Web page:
Outsider set to review Nama sales and returns
Published 01/07/2015 | 02:30
The State's public spending watchdog is looking to appoint an outside expert to beef up its ability to review the National Asset Management Agency (Nama) and assess whether the agency has achieved value for money.
The Comptroller & Auditor General's Office (C&AG) has tendered for the appointment of "expert assistance" to help in its work with the State agency.
The C&AG, which has in the past expressed concern about its staffing levels and ability to audit the bad bank, said the expert will help in reviewing and assessing Nama's strategies and its performance in achieving its objectives.
"The expert's work will include detail review of a sample of both property and loan disposals, and of investment/lending transactions, by Nama, to include assessment of returns earned by Nama, with the focus on review of the decision making process," the tender notice for the position said.
It said that the assessment should consider the impact on those returns of the timing of disposals and lending, and whether all relevant information was appropriately considered when the disposal decisions were made.
In a statement, the C&AG's office said it's not unusual for the office, or auditors in general, to engage the services of external experts to advise in either its financial audit or reporting work in areas where specialist expertise is required.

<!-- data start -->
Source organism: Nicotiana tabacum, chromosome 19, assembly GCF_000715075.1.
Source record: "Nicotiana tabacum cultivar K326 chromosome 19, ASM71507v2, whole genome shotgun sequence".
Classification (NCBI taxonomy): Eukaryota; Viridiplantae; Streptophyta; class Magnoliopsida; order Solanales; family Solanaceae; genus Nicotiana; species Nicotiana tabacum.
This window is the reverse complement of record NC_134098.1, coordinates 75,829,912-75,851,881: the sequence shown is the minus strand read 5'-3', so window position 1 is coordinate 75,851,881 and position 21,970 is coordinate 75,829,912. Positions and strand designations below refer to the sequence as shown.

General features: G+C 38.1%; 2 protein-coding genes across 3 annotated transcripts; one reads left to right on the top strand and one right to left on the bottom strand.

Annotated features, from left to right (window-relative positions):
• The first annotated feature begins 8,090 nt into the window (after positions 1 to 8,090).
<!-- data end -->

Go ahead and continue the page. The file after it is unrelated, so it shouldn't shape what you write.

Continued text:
"A number of external experts, eg valuers, lawyers, were engaged by the office in the period 2010 to 2014 for specific tasks as part of the financial audit of Nama and/or for assistance in the preparation of reports on Nama, where the office did not have the in-house expertise or expert knowledge required for specific areas," the statement said.
"Such experts have also been used in other studies, eg medical consultants engaged to assist in examination of day surgery; and statisticians to advise on sampling methodology," it added.
The C&AG's office said it would not be making any comment on Nama's strategies in advance of the report being completed.
The C&AG's office gives opinions on the financial accounts of State bodies, but also reports on matters relating to value for money and the administration of public funds.
It comes just weeks after it emerged that the C&AG's office had warned last year the that it was so badly resourced, it could progress less than a tenth of the reporting topics it had identified.